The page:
We know what we are fighting for. This is not membership in the EU and NATO, this is the right to exist and the freedom to choose how to live. The world was amazed by the heroism and resistance of the Ukrainians, and many words were said about it in the world. At the same time, in the first days of the invasion, millions of Ukrainians prepared “Bandera smoothies”, aka “Molotov cocktails”, ready to meet the tanks and fight the invaders. No one even thought how funny it could look – to fight a tank with an incendiary mixture. The only idea we had was to protect what was ours. Protect our freedom. Protect our country.

This may seem strange in the 21st century, when the world is moving towards globalization and trying to erase all borders to fight for the territory you live on. Well, that’s what happens when your neighbor is an imperialist who wants to see you either conquered or dead. Globalization was once seen as the key to conflict prevention, but the downside of this optimistic and tolerant approach is that it leaves man vulnerable to imperialism, nuclear blackmail, and invasions of sovereign states.

Psychologists believe that trust, predictability and respect for each other’s boundaries are the keys to long-lasting and mutually beneficial relationships. Therefore, it is very important that states are pragmatic and do business with countries they can rely on, and not deceive us. Unfortunately, we had to learn this lesson the hard way.

European leaders of the past accepted the new reality and united for steel and coal, it is long past time for today’s leaders to do the same and unite for freedom and democracy.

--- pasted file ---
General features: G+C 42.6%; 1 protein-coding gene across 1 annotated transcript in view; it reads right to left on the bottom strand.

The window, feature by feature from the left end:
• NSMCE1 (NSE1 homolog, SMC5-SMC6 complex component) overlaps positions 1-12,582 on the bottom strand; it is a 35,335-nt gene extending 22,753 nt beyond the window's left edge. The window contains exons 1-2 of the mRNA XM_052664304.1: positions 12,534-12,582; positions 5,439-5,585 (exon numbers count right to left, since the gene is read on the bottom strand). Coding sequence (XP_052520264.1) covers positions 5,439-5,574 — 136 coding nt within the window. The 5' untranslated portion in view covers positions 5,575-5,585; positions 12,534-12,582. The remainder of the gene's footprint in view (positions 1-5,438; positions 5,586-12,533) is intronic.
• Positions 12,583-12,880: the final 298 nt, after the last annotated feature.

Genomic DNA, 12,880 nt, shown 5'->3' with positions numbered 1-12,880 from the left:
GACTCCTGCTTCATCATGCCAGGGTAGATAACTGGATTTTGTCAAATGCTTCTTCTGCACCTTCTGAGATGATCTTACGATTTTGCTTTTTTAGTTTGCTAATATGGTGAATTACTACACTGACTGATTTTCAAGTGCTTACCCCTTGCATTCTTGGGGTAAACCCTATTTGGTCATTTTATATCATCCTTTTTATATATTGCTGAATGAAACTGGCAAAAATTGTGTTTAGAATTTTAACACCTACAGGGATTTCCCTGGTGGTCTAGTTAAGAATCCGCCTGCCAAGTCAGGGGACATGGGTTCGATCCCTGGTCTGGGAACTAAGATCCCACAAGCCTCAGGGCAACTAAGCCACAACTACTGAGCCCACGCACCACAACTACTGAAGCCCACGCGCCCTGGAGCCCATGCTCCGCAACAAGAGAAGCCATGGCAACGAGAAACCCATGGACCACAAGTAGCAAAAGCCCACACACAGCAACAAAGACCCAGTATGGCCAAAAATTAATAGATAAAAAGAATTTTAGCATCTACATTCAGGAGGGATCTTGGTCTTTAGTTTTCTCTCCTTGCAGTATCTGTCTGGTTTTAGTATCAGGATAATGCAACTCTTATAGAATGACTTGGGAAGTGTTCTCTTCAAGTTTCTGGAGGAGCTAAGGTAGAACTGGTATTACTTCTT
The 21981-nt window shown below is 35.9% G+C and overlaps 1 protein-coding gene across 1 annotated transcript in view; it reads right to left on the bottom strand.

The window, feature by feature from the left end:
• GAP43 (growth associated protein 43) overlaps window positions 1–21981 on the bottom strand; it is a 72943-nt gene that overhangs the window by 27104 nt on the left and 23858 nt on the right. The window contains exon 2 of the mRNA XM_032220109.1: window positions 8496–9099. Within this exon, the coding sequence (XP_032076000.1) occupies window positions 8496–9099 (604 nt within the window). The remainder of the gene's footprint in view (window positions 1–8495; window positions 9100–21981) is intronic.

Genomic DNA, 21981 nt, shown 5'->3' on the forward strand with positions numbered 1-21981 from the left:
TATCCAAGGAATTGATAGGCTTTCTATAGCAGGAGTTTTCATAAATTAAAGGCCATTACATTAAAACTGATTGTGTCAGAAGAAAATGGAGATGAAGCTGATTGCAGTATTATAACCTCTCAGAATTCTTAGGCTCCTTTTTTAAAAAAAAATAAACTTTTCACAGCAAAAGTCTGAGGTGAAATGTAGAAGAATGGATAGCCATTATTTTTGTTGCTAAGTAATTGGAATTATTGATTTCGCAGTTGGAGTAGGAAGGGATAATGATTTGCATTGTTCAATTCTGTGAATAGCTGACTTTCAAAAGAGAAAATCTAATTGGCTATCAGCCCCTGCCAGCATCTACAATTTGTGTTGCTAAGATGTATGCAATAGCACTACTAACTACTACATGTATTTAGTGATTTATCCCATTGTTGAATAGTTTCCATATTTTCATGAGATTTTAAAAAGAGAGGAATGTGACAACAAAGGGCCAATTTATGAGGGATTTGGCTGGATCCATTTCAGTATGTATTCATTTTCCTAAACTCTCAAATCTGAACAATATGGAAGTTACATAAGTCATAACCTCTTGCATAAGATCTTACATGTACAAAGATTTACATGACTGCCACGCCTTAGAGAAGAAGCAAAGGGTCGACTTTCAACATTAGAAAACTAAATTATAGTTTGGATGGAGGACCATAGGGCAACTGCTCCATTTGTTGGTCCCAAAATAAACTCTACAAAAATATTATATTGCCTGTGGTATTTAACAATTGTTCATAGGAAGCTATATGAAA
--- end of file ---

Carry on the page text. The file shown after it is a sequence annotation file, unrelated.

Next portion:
Democracy is not a unicorn

Democracy is not a unicorn, it does not appear out of nowhere; he requires effort and can’t stand bullies. Likewise, Europe is not all about the rules of the shape and form of vegetables or the debate about clean energy, while Europe’s largest country is recognized as the most mined area in the world. There just isn’t enough wood for the trees.

The world is entering a phase of conflict and war, and when states like Russia see that the West is afraid of a possible escalation, they see it as weakness. Democracy is about persistence, the courage to stand up to bullies and protect your own borders, even if it means fighting to the death. It may be easier for someone to argue whether Ukraine meets all European standards and values ​​from a flashy office in Brussels, but today the Bachmouth trenches hold more European values ​​than any office ever has.

Ukraine is not fighting to enter the EU, it is fighting for its country and the values ​​we all share. If we are left alone on the battlefield, we will continue to fight, no matter how hard it is. To be honest, we have some experience. But only by coming together can we become agents of change in this troubled world, not mere pawns.

And we have all the necessary elements to achieve this goal. EU member states have a wealth of experience in building democratic institutions, and countries such as Ukraine, Moldova and Georgia can undoubtedly benefit from their experience and knowledge to implement this in their own countries. At the same time, Ukraine has the strongest army, which is the only army in Europe that has real combat experience. For those in Kharkiv or Odessa, hearing Brussels bureaucrats lay out the long list of requirements and endless paperwork required to join the EU or NATO might seem not only laughable, but surreal. There is no other country in the world that contributes more to the safety and security of the continent than Ukraine.

Is Europe ready to accept the new reality?

Oleksiy Honcharenko is a People’s Deputy of Ukraine from Odesa